Pakistan interior minister orders ‘strict’ action against spread of COVID-19 'fake news'

In this file photo, Pakistani journalists wearing protective facemasks report outside the Aga Khan University Hospital where a patient of the COVID-19 novel coronavirus has been admitted in Karachi on Feb. 26, 2020. (AFP)
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Updated 16 July 2020

Pakistan interior minister orders ‘strict’ action against spread of COVID-19 'fake news'

  • Says all available resources would be used to identify people who spread misinformation
  • Rights activists fear new laws to curb coronavirus fake news could be used to clamp down on freedom of speech

ISLAMABAD: Pakistan’s minister for interior, Ijaz Ahmad Shah, on Thursday directed authorities to take “strict and immediate” action against those involved in spreading coronavirus misinformation, a week after the government announced plans to introduce new laws to curb COVID-19 “fake news” on social media.
Last week, the National Command and Operation Center (NCOC), a top federal body set up to oversee the government’s coronavirus mitigation efforts, set up a committee under the chairmanship of the interior minister to prepare a legal framework to help the government deal with coronavirus-related “fake news” on social media platforms.
“The Federal Minister for Interior, Ijaz Ahmad Shah directed the Director Cyber Wing, FIA to closely monitor and hold the responsible ones accountable for their actions,” the Ministry of Interior said in a statement released after Shah presided over a meeting on formulating a “COVID-19 Disinformation Prevention Mechanism.”
“He reinforced the point that strict and immediate action should be taken against these people. The Minister further said that people who are involved in such actions are not pro-country or its people.”
Shah said the primary purpose of the new committee was to ensure that “correct and credible information” was disseminated, adding that all available resources would be used to identify people who spread disinformation.
He also directed the head of Pakistan’s electronic media regulator not to allow “fake news” to run on TV channels.
Islamabad has previously struggled to regulate online content mostly by blocking or asking social media companies to remove blasphemous material and other posts that violate the country’s religious and cultural norms and laws, or hurt national security interests.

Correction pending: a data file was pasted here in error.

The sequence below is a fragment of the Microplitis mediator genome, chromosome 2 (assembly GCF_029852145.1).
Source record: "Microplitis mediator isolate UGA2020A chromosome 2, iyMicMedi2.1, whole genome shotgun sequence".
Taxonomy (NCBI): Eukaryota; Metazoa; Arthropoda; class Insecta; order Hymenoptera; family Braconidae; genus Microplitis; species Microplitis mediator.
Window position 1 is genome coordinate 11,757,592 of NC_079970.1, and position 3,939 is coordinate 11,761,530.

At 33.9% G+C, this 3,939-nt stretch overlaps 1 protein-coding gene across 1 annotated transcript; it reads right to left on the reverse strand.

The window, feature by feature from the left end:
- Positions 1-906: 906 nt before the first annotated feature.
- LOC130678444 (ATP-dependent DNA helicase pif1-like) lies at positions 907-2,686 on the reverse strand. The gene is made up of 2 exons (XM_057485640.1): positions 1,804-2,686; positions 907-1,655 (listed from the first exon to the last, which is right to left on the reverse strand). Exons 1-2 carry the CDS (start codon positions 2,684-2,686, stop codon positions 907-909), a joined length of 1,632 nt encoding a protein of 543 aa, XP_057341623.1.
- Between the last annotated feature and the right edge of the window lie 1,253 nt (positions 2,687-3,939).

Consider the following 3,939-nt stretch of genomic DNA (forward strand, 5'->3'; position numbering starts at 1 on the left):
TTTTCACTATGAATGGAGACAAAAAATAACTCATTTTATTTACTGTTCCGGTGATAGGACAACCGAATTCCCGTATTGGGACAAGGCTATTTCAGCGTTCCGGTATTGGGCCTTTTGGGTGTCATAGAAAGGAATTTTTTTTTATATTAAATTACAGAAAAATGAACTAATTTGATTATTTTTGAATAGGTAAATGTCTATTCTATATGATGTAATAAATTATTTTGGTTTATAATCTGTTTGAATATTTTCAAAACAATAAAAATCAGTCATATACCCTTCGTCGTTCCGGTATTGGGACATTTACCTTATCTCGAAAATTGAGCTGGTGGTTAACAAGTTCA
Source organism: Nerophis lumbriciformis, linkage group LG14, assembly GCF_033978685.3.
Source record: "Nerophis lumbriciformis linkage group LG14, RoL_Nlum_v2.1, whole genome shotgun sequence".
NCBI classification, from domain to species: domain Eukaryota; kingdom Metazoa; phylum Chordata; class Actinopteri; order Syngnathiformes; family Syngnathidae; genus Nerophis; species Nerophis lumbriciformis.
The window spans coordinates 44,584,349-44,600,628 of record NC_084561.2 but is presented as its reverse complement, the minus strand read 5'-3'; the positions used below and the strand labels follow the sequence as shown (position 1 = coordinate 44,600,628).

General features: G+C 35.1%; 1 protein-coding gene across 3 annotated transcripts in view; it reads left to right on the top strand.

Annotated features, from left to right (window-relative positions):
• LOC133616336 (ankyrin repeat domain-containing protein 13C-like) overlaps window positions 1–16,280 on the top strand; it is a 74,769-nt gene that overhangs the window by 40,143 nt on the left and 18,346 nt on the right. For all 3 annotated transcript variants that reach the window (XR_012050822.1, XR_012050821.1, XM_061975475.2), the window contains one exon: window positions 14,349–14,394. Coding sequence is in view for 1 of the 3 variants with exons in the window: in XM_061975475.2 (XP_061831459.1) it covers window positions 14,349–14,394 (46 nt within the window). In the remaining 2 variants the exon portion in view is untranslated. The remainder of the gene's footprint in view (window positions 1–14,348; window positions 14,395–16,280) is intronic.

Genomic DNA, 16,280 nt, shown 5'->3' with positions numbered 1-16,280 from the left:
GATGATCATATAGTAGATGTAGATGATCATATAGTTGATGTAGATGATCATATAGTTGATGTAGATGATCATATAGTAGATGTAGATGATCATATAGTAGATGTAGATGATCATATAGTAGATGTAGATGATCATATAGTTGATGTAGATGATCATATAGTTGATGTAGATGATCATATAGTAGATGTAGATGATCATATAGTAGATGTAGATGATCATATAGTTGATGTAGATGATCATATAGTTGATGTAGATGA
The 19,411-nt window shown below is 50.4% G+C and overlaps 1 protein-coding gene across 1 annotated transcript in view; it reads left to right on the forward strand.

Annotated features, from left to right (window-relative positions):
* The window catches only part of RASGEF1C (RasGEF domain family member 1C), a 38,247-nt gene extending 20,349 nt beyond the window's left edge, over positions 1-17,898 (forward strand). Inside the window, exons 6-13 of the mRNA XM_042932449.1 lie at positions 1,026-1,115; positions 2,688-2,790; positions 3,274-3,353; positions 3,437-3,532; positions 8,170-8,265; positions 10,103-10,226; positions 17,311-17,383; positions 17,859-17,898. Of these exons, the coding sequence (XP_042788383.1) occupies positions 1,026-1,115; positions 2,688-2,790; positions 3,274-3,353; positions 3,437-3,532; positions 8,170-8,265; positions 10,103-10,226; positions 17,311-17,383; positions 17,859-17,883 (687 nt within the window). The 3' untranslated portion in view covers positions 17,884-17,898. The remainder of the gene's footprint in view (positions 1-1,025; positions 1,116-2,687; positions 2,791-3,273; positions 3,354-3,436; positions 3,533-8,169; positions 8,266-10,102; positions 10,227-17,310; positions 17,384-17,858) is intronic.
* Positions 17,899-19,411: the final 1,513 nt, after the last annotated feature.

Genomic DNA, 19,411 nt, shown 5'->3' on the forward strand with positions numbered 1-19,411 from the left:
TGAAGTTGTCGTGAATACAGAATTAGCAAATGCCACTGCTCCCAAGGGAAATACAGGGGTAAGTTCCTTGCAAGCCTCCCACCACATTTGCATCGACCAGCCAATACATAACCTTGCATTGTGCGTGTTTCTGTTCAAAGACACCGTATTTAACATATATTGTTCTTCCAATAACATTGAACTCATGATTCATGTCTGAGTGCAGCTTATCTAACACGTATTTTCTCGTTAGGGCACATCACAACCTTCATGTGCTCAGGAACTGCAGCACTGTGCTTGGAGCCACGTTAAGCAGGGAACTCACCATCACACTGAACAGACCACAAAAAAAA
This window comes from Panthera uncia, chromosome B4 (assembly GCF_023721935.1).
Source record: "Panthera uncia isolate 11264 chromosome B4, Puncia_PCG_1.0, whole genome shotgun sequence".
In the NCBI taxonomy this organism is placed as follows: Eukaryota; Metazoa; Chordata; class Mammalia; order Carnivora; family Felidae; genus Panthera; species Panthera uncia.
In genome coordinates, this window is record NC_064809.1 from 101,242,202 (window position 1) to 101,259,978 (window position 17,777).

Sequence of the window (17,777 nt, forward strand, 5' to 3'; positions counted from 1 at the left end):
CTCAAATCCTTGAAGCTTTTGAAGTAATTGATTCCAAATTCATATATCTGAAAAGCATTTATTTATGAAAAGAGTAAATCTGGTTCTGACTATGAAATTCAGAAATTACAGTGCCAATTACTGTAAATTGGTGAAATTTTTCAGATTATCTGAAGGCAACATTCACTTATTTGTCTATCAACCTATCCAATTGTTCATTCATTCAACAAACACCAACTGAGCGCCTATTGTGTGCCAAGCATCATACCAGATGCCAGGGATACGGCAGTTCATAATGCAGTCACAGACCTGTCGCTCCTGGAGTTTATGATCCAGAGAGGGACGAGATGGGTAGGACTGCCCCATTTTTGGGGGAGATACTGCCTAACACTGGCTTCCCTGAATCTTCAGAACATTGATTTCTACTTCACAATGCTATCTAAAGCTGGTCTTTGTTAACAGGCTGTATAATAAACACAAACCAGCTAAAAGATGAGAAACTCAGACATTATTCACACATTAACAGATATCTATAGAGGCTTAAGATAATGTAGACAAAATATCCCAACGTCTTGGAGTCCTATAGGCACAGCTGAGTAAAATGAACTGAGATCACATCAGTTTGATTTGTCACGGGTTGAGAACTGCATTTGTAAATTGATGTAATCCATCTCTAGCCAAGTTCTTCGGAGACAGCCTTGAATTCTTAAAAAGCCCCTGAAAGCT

In February, the government approved, and then rolled back, new rules to regulate cyberspace after opponents said they could be used to stifle dissent. Social media companies have also largely shunned obliging to help law enforcement agencies access data and remove online content deemed unlawful.
Rights activists and free media campaigners fear the government’s new coronavirus “fake news” mechanism could be used to clamp down on freedom of speech.
“This shady mechanism is going to have serious implications for the already squeezed freedom of press and expression in Pakistan,” Haroon Baloch, researcher and program manage at Bytes for All, told Arab News.
Baloch said disinformation on social media was a challenge but not a crime, unless it turned into “deep-fake” news that harmed individuals and groups.
“The government must ensure transparency in the so-called mechanism,” he said, “along with ensuring an oversight of civil society and free speech campaigners to prevent abuse.”


Pakistan to resume middle school classes tomorrow despite rising COVID-19 infections

Updated 22 September 2020

Pakistan to resume middle school classes tomorrow despite rising COVID-19 infections

  • Dozens of educational institutions around the country were closed this week over violation of virus standard operating proce­dures and detection of new cases
  • Earlier this month, government announced it would allow the “phased” reopening of all educational institutions from September 15

ISLAMABAD: The National Command and Operation Center (NCOC) on Tuesday said middle schools across the country would resume regular classes as scheduled from tomorrow, September 23, Radio Pakistan reported, despite coronavirus cases being detected in educational institutes around the country this past week.
Schools were closed in March when the government enforced a nationwide lockdown to contain the spread of coronavirus. Authorities started lifting strict curbs in May and last month allowed almost all businesses and the tourism sector to reopen.
Earlier this month, the Pakistani government announced it would be allowing the “phased” reopening of all educational institutions from September 15.
All higher educational institutions including universities, intermediate and professional colleges, reopened from September 15, while grades six through eighth grade were to reopen on September 23 and primary schools would resume classes from September 30.
Following the decision of the NCOC to resume middle school classes from Wednesday, Punjab, Balochistan and Khyber Pakhtunkhwa officially announced that classes would start tomorrow. However, Sindh Education Minister Saeed Ghani said schools in the province would reopen on September 28.
Dozens of educational institutions around the country were closed this week over violation of standard operating proce­dures (SOPs) and detection of Covid-19 cases among students, teachers and other staff.
But Federal Education Minister Shafqat Mahmood said on Saturday that a hasty decision to close down schools again would “destroy education.”
“6 months closure deeply affected the students. Decision to open was taken with great care,” he wrote on Twitter. ” Any hasty decision to close will destroy education.”

The education minister of Punjab province, Murad Raas, said on Twitter:
“All Public & Private Schools will be allowed classes 6 through 8 starting September 23rd. It is imperative for everyone to follow SOPs ... All of us have to play our part to make this successful InshAllah.”